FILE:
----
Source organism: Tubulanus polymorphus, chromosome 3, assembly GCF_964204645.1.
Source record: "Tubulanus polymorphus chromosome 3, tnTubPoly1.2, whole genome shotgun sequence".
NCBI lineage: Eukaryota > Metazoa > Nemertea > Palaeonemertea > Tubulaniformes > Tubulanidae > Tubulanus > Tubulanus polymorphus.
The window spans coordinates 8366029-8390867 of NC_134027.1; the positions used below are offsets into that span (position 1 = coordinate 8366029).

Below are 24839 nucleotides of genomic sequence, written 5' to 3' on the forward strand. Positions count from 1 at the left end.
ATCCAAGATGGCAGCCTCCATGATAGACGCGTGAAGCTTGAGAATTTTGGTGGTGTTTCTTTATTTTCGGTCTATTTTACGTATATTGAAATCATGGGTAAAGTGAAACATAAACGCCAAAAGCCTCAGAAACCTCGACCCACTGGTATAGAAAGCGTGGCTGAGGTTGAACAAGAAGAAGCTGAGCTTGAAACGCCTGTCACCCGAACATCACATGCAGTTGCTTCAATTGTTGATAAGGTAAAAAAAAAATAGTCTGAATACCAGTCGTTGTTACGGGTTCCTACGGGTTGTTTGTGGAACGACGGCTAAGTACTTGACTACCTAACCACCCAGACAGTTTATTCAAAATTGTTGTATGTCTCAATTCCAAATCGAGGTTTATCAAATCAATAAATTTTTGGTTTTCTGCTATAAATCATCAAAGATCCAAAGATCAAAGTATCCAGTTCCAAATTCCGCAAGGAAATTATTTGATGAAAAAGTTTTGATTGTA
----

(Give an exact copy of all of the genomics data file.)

Source organism: Tubulanus polymorphus, chromosome 3, assembly GCF_964204645.1.
Source record: "Tubulanus polymorphus chromosome 3, tnTubPoly1.2, whole genome shotgun sequence".
NCBI lineage: Eukaryota > Metazoa > Nemertea > Palaeonemertea > Tubulaniformes > Tubulanidae > Tubulanus > Tubulanus polymorphus.
The window spans coordinates 8366029-8390867 of NC_134027.1; the positions used below are offsets into that span (position 1 = coordinate 8366029).

Below are 24839 nucleotides of genomic sequence, written 5' to 3' on the forward strand. Positions count from 1 at the left end.
ATCCAAGATGGCAGCCTCCATGATAGACGCGTGAAGCTTGAGAATTTTGGTGGTGTTTCTTTATTTTCGGTCTATTTTACGTATATTGAAATCATGGGTAAAGTGAAACATAAACGCCAAAAGCCTCAGAAACCTCGACCCACTGGTATAGAAAGCGTGGCTGAGGTTGAACAAGAAGAAGCTGAGCTTGAAACGCCTGTCACCCGAACATCACATGCAGTTGCTTCAATTGTTGATAAGGTAAAAAAAAAATAGTCTGAATACCAGTCGTTGTTACGGGTTCCTACGGGTTGTTTGTGGAACGACGGCTAAGTACTTGACTACCTAACCACCCAGACAGTTTATTCAAAATTGTTGTATGTCTCAATTCCAAATCGAGGTTTATCAAATCAATAAATTTTTGGTTTTCTGCTATAAATCATCAAAGATCCAAAGATCAAAGTATCCAGTTCCAAATTCCGCAAGGAAATTATTTGATGAAAAAGTTTTGATTGTA